What You Can Do Today
Start tracking inquiry-to-assessment ratio (percent of new leads that make it into a service assessment), assessment to close ratio (percent of leads that go through an assessment who become paying clients), and inquiry-to-admission ratio (total percent of new leads that become paying clients
Evaluate the sales plan above and decide whether it could help you improve your sales process. Create a new sales process based on your agency’s needs and begin phasing into it.
Home Care Boardroom: How to Get More Clients and Grow Your Revenue in 2019 (particularly the first presentation, beginning 9 minutes in.)
Mistake #8: Not giving your staff personal goals that orient them around company goals
This is similar to the very first mistake (not getting your team around your why) but this one refers to concrete business goals, not your mission. Your office staff should all understand what your agency’s goals are and what their part is in it.
Individual goals that tie in to company goals are critical to help each member of your staff contribute the most they can to the overall success of your agency. They’ll not only help your office staff accomplish more, but they’ll help them prioritize their time around what matters most to your bottom line and feel more engaged as they work on goals that they helped set.
A few guidelines to keep in mind:
Each staff member should have 1-2 key goals that align with key profit or revenue drivers that they can influence in their role. For example, you might help different team members set goals tied to caregiver turnover, percentage of missed shifts, billable hours added, or new caregivers who make it past their first 90 days of employment.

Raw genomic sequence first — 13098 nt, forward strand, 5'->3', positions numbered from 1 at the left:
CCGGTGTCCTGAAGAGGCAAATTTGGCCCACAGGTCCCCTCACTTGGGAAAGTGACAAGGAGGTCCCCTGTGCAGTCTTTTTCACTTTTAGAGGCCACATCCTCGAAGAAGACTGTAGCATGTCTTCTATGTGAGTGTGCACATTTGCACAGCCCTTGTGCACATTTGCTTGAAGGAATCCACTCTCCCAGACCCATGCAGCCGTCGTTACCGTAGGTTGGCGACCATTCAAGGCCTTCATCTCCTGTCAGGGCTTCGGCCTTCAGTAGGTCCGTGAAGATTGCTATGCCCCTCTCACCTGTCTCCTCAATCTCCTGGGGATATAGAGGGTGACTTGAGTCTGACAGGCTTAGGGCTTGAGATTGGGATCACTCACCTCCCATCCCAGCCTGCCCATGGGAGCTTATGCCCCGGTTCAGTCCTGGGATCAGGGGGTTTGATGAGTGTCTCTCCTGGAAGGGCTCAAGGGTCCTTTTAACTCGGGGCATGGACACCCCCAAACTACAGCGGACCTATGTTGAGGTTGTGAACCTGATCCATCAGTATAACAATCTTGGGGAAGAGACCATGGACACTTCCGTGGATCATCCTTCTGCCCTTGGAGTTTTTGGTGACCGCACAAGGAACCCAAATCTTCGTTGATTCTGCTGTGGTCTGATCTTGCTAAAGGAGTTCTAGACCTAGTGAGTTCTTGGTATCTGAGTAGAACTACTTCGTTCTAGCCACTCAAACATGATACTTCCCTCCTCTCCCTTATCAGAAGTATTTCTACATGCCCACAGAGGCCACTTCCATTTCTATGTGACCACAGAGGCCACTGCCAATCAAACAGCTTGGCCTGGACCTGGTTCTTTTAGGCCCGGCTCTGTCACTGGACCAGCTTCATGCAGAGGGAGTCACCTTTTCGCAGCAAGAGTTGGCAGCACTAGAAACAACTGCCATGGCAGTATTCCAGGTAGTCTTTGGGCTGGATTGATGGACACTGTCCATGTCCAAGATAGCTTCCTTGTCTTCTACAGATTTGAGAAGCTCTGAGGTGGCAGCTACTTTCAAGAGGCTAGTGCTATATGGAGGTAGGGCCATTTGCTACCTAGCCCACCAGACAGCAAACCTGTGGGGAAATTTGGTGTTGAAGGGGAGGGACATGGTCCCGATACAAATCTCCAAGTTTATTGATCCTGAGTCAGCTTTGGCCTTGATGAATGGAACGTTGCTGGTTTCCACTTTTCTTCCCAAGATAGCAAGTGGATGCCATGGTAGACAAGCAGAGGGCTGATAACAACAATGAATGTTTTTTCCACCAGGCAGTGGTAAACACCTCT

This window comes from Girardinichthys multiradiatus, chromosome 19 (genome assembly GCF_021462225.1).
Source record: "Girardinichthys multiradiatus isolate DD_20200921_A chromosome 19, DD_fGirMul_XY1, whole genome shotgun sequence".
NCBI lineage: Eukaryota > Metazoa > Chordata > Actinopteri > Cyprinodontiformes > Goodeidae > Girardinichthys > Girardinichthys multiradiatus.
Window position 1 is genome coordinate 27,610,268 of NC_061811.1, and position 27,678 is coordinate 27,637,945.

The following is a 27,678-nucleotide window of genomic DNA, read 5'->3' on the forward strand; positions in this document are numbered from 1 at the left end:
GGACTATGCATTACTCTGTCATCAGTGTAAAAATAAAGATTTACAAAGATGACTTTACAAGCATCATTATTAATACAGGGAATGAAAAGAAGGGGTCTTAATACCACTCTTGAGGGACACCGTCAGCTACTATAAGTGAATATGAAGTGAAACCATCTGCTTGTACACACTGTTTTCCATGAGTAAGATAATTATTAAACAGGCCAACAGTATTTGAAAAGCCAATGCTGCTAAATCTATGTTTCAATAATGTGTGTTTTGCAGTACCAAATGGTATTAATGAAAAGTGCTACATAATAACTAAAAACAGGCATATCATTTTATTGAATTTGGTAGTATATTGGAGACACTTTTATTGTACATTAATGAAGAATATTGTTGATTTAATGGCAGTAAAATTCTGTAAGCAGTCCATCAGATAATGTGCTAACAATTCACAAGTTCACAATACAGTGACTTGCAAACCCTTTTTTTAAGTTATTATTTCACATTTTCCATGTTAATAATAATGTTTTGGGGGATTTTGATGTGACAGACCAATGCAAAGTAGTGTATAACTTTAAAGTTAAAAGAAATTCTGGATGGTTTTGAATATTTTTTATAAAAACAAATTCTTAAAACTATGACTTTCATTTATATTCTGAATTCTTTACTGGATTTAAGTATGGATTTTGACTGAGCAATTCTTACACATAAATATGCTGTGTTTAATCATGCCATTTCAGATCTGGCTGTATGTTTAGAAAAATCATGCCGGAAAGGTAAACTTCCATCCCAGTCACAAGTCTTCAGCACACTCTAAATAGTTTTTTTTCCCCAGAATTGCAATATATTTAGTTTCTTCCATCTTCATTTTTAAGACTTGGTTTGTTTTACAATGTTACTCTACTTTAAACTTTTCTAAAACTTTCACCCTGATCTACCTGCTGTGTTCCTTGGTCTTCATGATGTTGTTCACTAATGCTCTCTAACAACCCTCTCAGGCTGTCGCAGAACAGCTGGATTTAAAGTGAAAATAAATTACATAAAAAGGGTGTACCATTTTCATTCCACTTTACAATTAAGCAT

Goals should use the SMART framework: Specific, Measurable, Attainable, Realistic, and Time-Bound.
Compensate your team based on achieving their metrics. Even if it’s just a small bonus, this is critical to help motivate and reward them for their contribution. If the goal motivates them to hit a goal that drives your agency’s profits, the bonus pays for itself.
Rarely, if ever, should you hand your team member a goal that they didn’t have a part in helping set for themselves. You should provide ideas and suggestions as well as push them to challenge themselves, but they should come up with a reasonable goal themselves.
What You Can Do Today
Meet with each member of your staff to help them set 1-2 key metrics to focus on in their role, and plan to continue to meet on a regular (monthly recommended) basis to discuss how they’re doing.
Consider attaching an incentive to achieving their goal. If it’s a relatively small goal, free lunch or a gift card may be best. If it’s a large revenue driver, it should come as a bonus or a retroactive pay raise for the time period involved.
Mistake #9: Failing to use the right metrics to make decisions
This might sound like the previous mistake, but it’s a very different issue: what we’re finding with this mistake is that many home care owners aren’t using good KPIs (key performance indicators) to inform their decisions.
Every part of your business should have KPIs that help you track the success of initiatives and make smart decisions about what to do next. While these may overlap with the metrics you set as goals with your team, it will also entail a lot of numbers that simply help you track how effective something is.
For instance, you might track cost-per-hire and caregiver rate for each recruitment source. Doing so will help you make more informed decisions about where to invest your future hiring dollars.
It’s good to trust your instincts about some things, but ultimately most of your decisions should be made based on fact, not gut. Tracking the right numbers will help you stop wasting time on things that don’t work, they’ll help you know if what you are doing is working AND if it’s cost-effective, and they’ll help you not have to guess when you’re making decisions.